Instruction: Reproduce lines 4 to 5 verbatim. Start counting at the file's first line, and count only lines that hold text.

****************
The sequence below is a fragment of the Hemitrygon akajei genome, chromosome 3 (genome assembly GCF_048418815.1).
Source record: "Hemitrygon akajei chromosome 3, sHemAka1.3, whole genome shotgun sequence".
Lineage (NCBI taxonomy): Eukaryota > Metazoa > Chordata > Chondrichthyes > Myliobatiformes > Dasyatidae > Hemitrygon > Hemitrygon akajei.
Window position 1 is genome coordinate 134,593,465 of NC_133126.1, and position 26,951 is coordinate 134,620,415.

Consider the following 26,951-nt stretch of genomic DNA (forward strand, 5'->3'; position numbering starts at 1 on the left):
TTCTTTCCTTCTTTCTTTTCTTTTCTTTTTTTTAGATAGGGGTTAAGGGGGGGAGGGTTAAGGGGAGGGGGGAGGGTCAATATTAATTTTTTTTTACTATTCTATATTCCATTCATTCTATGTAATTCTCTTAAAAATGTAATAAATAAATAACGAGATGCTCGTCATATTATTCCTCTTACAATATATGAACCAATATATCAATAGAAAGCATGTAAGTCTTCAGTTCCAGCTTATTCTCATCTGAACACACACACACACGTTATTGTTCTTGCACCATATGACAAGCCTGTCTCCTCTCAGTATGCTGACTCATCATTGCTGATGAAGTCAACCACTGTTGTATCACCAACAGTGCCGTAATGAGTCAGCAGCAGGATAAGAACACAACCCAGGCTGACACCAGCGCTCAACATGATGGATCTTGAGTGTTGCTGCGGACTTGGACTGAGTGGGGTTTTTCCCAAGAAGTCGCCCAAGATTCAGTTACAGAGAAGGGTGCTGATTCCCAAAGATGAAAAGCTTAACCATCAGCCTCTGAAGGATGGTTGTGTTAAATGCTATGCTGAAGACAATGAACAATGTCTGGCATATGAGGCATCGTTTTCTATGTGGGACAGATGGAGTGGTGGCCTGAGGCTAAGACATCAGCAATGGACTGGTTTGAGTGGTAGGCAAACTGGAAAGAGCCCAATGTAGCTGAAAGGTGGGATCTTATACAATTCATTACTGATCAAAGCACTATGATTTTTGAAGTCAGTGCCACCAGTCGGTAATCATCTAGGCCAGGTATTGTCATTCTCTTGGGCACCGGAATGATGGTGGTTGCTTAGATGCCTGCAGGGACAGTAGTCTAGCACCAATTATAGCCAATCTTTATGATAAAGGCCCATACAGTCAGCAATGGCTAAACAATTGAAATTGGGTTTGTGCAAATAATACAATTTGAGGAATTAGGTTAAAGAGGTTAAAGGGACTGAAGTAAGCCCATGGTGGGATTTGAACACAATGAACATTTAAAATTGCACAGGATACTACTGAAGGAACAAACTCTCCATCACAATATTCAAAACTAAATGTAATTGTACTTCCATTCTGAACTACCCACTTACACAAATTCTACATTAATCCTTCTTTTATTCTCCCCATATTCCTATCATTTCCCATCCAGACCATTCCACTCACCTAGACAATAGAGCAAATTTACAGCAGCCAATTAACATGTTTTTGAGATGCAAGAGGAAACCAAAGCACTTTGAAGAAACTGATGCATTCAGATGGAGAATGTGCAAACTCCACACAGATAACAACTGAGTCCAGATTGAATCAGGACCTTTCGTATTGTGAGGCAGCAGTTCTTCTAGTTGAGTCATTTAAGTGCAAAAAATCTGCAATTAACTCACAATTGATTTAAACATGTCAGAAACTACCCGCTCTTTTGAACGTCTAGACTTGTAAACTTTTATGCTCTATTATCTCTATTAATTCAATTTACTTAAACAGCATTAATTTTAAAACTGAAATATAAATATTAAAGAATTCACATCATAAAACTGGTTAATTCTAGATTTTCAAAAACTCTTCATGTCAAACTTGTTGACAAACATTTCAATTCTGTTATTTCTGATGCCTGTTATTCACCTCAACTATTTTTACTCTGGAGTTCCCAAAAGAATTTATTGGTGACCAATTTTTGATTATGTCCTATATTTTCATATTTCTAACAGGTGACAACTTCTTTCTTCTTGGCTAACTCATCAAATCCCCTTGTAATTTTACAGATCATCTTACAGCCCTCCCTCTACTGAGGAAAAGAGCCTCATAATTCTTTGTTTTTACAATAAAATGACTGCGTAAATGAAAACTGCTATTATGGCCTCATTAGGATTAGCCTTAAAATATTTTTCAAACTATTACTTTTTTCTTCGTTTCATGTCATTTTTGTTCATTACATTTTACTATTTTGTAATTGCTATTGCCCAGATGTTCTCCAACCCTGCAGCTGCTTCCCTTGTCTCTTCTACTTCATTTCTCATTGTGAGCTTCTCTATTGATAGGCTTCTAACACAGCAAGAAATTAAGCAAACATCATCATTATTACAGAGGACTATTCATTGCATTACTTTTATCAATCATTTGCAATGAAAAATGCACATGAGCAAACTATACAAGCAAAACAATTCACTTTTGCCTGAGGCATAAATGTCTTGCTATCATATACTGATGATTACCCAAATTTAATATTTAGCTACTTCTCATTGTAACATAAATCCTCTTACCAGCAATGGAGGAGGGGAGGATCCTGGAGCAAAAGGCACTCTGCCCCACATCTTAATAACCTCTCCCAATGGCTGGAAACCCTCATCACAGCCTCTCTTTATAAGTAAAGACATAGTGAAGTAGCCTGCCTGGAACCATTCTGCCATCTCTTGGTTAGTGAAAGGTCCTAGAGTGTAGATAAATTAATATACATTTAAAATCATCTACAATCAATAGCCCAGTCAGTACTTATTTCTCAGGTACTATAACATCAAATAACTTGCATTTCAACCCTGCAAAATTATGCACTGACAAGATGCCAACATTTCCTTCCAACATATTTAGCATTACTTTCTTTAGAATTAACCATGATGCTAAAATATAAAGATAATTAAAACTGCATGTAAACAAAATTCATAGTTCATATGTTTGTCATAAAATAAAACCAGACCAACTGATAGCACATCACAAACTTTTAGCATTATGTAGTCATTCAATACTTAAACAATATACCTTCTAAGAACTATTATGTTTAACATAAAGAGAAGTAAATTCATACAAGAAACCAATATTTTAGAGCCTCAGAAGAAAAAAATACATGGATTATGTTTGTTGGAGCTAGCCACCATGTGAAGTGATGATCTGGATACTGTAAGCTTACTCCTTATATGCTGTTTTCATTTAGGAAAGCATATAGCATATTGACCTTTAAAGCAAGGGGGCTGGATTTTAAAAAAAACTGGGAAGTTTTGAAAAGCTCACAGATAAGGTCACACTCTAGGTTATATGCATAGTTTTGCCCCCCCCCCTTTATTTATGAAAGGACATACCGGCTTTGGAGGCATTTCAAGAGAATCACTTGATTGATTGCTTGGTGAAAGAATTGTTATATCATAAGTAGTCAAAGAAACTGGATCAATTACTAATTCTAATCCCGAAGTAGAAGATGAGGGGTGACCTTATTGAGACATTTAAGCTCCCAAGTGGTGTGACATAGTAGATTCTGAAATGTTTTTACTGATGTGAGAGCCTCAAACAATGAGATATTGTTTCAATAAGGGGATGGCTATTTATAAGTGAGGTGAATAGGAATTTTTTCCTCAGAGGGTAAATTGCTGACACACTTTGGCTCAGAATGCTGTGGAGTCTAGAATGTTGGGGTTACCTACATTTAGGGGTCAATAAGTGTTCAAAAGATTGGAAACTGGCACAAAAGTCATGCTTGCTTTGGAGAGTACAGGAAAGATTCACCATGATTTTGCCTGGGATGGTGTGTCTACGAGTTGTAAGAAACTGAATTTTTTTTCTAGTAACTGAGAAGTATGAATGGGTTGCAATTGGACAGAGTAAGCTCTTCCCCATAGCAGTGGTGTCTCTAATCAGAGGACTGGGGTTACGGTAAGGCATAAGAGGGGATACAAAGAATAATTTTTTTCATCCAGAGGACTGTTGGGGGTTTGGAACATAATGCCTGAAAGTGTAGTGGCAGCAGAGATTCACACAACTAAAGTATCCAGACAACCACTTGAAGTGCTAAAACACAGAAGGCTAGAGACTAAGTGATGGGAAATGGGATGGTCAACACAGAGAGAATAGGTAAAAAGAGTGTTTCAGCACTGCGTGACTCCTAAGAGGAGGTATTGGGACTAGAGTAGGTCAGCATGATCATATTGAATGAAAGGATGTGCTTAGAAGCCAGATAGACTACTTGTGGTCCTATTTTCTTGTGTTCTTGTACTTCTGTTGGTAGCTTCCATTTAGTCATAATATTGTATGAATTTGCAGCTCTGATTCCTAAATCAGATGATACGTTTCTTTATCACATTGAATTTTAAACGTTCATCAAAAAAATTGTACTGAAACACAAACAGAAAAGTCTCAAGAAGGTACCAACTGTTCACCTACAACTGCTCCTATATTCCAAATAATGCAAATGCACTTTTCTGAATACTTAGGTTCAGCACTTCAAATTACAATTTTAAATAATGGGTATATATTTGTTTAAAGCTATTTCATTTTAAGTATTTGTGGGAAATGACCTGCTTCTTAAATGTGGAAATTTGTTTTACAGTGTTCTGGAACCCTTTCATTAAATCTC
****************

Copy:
Window position 1 is genome coordinate 134,593,465 of NC_133126.1, and position 26,951 is coordinate 134,620,415.

Consider the following 26,951-nt stretch of genomic DNA (forward strand, 5'->3'; position numbering starts at 1 on the left):